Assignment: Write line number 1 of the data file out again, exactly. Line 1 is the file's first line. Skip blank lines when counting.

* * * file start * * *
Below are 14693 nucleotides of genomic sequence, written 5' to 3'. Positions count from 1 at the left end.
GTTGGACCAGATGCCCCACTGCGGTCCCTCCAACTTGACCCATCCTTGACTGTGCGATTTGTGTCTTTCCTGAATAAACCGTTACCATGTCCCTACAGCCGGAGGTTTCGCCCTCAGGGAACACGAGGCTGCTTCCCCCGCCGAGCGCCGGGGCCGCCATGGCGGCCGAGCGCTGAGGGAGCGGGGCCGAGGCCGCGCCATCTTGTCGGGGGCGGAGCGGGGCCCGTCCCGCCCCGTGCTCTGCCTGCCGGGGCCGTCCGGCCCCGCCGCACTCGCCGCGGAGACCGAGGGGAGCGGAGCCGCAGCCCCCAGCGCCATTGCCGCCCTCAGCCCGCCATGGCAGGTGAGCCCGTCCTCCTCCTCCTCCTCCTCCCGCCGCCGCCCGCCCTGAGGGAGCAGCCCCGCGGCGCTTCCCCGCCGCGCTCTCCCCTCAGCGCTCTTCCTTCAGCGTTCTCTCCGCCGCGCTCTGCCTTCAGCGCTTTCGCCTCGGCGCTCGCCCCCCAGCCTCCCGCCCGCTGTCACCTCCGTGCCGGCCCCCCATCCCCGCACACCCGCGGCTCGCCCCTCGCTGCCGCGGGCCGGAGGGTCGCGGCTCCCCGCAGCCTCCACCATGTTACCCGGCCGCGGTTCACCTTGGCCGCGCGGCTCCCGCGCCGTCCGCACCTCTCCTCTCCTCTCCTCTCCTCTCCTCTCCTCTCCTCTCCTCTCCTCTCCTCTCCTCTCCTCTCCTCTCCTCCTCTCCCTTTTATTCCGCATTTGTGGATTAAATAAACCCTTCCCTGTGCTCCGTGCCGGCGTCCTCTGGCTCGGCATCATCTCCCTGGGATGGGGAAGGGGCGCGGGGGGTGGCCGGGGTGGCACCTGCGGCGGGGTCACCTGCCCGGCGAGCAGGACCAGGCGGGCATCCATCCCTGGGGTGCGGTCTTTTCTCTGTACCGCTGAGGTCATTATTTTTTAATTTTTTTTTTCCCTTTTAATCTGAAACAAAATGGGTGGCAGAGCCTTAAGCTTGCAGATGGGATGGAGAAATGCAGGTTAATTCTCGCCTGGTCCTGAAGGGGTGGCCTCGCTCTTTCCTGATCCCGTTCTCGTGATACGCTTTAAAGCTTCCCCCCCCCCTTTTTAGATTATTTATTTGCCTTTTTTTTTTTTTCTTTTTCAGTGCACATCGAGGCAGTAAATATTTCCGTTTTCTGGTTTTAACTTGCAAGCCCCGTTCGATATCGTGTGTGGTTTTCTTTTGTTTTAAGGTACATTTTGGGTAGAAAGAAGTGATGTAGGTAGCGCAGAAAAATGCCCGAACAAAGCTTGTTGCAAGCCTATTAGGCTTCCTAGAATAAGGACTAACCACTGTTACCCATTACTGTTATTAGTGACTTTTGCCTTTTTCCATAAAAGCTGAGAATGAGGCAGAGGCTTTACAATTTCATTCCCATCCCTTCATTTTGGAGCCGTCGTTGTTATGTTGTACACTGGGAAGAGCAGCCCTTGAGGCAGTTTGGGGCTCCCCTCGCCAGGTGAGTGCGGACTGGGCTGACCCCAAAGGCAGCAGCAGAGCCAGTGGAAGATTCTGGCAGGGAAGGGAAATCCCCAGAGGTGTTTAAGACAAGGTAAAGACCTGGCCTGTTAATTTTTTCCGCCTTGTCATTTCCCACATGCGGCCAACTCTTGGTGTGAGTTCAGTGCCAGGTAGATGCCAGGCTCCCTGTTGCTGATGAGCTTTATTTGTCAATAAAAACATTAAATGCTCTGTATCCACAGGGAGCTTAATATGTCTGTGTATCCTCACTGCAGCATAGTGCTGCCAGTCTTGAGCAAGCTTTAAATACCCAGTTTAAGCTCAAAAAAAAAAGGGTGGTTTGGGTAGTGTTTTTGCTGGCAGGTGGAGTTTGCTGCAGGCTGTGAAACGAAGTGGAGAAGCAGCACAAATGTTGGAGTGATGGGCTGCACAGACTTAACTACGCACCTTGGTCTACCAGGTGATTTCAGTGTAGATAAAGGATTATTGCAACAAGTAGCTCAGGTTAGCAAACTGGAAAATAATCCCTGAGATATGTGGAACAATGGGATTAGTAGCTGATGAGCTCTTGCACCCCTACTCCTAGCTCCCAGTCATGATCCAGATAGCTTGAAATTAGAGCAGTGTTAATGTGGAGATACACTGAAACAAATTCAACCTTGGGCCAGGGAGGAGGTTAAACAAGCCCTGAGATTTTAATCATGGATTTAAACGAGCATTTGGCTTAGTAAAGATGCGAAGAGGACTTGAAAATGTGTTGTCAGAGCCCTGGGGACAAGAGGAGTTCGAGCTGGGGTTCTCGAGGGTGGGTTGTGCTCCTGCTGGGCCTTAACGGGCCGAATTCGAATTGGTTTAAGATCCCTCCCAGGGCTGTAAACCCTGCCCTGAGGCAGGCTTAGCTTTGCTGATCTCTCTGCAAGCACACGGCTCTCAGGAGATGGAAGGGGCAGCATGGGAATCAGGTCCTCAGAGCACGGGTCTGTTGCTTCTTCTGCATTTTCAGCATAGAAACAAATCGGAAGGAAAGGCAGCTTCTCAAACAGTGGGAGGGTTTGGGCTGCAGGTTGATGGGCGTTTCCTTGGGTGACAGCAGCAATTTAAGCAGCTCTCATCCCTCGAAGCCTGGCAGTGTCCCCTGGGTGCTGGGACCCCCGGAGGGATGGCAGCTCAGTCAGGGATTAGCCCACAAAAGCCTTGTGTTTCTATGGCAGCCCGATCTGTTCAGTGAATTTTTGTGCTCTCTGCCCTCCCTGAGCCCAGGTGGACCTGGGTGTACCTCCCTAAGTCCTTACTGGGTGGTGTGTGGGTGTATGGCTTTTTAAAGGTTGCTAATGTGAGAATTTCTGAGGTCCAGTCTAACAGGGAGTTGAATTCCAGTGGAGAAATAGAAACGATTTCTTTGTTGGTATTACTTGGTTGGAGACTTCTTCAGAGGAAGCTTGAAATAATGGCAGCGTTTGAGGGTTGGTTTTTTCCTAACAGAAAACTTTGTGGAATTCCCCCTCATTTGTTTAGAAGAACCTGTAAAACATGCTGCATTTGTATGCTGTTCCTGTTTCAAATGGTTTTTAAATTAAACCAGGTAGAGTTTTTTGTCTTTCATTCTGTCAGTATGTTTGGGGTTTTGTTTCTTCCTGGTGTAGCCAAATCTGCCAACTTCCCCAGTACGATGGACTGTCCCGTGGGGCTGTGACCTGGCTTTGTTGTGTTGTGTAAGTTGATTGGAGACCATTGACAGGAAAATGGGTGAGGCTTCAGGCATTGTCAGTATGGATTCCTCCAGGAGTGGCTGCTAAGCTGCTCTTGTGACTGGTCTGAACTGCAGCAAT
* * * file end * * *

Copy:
Below are 14693 nucleotides of genomic sequence, written 5' to 3'. Positions count from 1 at the left end.